Click-bait has taken over the Internet – or at least, my Facebook feed. I’m constantly taunted by articles like, “You know you’re a real runner when you …” or “10 ways to tell a serious runner from a non-serious runner.”
Too much chum in the water, if you ask me. Because if you lace up your shoes, lean forward, and avoid falling on your face, you’re running. Plain and simple. (Unless you pump your arms and dip your knees to fool your gym teacher – I’m looking at you, Mr. Hagy!)
A few years ago, in his wildly popular book, Born to Run, Chris McDougall explained the origins of running for survival. He detailed how a strong gluteus maximus enables us to cover more distance, faster, and more efficiently.
He wasn’t the first one to discover or author these claims. But he wrote about them well. How many of you stashed a jar of chia seeds in your pantry after reading? Readers ate it up. Many of us nodded our heads when big bad Nike was thrown under the bus. In the most peculiar way, maybe some of us even shook out fingers at Vibram when we got our MRI scans back.
The truth is, there are not enough conclusive, longitudinal studies to say a fore, mid, or heel strike is more efficient; to say barefoot, “minimalist,” or cushioned trainers are better, either.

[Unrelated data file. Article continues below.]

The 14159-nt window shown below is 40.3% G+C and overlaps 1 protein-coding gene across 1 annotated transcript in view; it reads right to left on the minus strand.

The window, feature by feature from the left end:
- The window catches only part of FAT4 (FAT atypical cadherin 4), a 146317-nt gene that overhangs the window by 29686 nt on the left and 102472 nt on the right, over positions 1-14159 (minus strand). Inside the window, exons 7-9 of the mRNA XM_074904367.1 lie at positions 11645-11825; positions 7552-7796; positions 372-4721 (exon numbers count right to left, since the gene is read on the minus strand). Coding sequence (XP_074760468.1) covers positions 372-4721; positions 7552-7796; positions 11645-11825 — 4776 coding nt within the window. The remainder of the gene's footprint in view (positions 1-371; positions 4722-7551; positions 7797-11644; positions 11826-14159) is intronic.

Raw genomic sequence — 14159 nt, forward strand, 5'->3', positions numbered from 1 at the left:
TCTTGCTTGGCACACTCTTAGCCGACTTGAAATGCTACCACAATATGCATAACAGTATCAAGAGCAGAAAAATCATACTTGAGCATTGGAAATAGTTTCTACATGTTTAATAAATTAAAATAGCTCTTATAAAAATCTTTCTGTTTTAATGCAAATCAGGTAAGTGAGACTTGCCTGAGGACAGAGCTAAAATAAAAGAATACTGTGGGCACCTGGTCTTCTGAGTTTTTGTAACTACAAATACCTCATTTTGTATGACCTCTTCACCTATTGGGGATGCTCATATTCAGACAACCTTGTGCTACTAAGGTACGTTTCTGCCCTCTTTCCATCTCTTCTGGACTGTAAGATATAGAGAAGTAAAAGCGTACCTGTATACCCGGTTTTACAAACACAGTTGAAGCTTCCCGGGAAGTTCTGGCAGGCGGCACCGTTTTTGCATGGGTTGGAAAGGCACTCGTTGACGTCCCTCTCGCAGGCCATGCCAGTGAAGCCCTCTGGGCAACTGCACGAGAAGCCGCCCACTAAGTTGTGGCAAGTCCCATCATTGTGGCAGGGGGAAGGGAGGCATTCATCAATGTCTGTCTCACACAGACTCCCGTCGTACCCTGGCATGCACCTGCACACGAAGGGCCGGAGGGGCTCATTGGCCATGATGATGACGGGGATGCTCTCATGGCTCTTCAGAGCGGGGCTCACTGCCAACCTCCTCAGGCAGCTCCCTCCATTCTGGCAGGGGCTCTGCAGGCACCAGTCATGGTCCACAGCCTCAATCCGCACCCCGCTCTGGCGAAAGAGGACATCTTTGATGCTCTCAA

We have data. Oh boy, do we have data! Lots of it. But the human body can defy data. Always does. It can excel with an “inefficient” stride or strike. Just look at Deena Kastor and Shalane Flanagan. Their idiosyncrasies are almost poetic.
Three years ago, Simon Winchester, an op-ed contributor for the The New York Times, wrote about the magic word in our language with the most definitions or senses. You guessed it—RUN! Some 645 senses. But why? If you don’t have time to be bored, you know why.
Because we’re always on.
Busy. Moving. Can’t talk now. Working. Driving. Checking. Double checking. Tapping. Pressing. Scrolling. Crunching. Clicking. I’ll take that to go.
As a culture, we obsess over definitions and categories. Left and right. Black and white. In and out. And it’s hard to escape this way of thinking. We seek patterns. We need them. Patterns lead to truth, truth leads to understanding, comfort, power, faith, security. We seek and understand patterns at an early age. Patterns help us know a dog from a cat; a frog from a toad; edible berries from poisonous ones. In many cases, this stuff matters. But in many cases, it really doesn’t.
What’s a real runner? Give me a break.
Deep down, we all have our own reasons for lacing up our shoes (or even going sans shoes), leaning forward, and channeling the forces of gravity.
We run because it’s primal. We chase. Evade. Hunt. It’s our way to embrace the gravity of our decisions and movements.
We run because it’s existential. We solve problems, think more clearly. We catch a glimpse at truths that elude us when we have two feet planted on the ground.
We run because it’s biological – inscribed in our DNA.
We run because it’s healthy. We lose weight and inches, inhibitions and borders. We gain confidence and muscle, awareness and appreciation.
We run because we can’t stop the earth from turning. We can’t slow time. We can’t go back.
So the only thing that makes sense is to get ahead of it. Or escape it. No matter who you think you are and what you’ve done by the end of the day, running makes you better. It helps you feel like you exist. It makes you feel real.
Written by Stephen Marcin.